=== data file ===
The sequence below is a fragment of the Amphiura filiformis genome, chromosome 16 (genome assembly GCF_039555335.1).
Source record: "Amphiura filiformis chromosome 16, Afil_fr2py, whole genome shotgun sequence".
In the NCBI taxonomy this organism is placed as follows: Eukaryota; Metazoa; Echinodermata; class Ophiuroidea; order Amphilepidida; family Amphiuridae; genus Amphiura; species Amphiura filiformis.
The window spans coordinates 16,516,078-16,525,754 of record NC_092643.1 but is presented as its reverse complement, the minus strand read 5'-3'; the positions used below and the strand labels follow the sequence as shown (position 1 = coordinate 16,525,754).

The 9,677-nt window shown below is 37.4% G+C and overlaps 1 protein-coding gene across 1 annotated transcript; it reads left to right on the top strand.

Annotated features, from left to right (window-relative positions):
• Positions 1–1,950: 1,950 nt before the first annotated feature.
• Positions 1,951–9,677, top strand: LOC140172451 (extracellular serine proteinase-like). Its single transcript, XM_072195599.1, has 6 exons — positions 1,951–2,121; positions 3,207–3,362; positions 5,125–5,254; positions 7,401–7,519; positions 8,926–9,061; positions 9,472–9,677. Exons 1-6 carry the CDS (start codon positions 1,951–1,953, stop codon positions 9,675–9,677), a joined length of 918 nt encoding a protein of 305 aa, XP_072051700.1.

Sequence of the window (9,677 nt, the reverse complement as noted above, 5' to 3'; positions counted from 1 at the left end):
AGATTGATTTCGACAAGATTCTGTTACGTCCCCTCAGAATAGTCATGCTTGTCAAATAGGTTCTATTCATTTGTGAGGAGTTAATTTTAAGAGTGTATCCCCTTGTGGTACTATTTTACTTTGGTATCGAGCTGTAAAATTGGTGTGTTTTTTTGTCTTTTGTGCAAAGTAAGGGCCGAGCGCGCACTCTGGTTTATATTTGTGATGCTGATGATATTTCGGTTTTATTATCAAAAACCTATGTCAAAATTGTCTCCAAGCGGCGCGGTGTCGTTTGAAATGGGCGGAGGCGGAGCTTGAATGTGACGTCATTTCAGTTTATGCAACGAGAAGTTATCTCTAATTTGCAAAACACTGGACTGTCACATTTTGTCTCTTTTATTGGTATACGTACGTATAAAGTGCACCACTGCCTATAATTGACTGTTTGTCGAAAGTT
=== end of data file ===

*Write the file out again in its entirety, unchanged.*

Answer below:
The sequence below is a fragment of the Amphiura filiformis genome, chromosome 16 (genome assembly GCF_039555335.1).
Source record: "Amphiura filiformis chromosome 16, Afil_fr2py, whole genome shotgun sequence".
In the NCBI taxonomy this organism is placed as follows: Eukaryota; Metazoa; Echinodermata; class Ophiuroidea; order Amphilepidida; family Amphiuridae; genus Amphiura; species Amphiura filiformis.
The window spans coordinates 16,516,078-16,525,754 of record NC_092643.1 but is presented as its reverse complement, the minus strand read 5'-3'; the positions used below and the strand labels follow the sequence as shown (position 1 = coordinate 16,525,754).

The 9,677-nt window shown below is 37.4% G+C and overlaps 1 protein-coding gene across 1 annotated transcript; it reads left to right on the top strand.

Annotated features, from left to right (window-relative positions):
• Positions 1–1,950: 1,950 nt before the first annotated feature.
• Positions 1,951–9,677, top strand: LOC140172451 (extracellular serine proteinase-like). Its single transcript, XM_072195599.1, has 6 exons — positions 1,951–2,121; positions 3,207–3,362; positions 5,125–5,254; positions 7,401–7,519; positions 8,926–9,061; positions 9,472–9,677. Exons 1-6 carry the CDS (start codon positions 1,951–1,953, stop codon positions 9,675–9,677), a joined length of 918 nt encoding a protein of 305 aa, XP_072051700.1.

Sequence of the window (9,677 nt, the reverse complement as noted above, 5' to 3'; positions counted from 1 at the left end):
AGATTGATTTCGACAAGATTCTGTTACGTCCCCTCAGAATAGTCATGCTTGTCAAATAGGTTCTATTCATTTGTGAGGAGTTAATTTTAAGAGTGTATCCCCTTGTGGTACTATTTTACTTTGGTATCGAGCTGTAAAATTGGTGTGTTTTTTTGTCTTTTGTGCAAAGTAAGGGCCGAGCGCGCACTCTGGTTTATATTTGTGATGCTGATGATATTTCGGTTTTATTATCAAAAACCTATGTCAAAATTGTCTCCAAGCGGCGCGGTGTCGTTTGAAATGGGCGGAGGCGGAGCTTGAATGTGACGTCATTTCAGTTTATGCAACGAGAAGTTATCTCTAATTTGCAAAACACTGGACTGTCACATTTTGTCTCTTTTATTGGTATACGTACGTATAAAGTGCACCACTGCCTATAATTGACTGTTTGTCGAAAGTT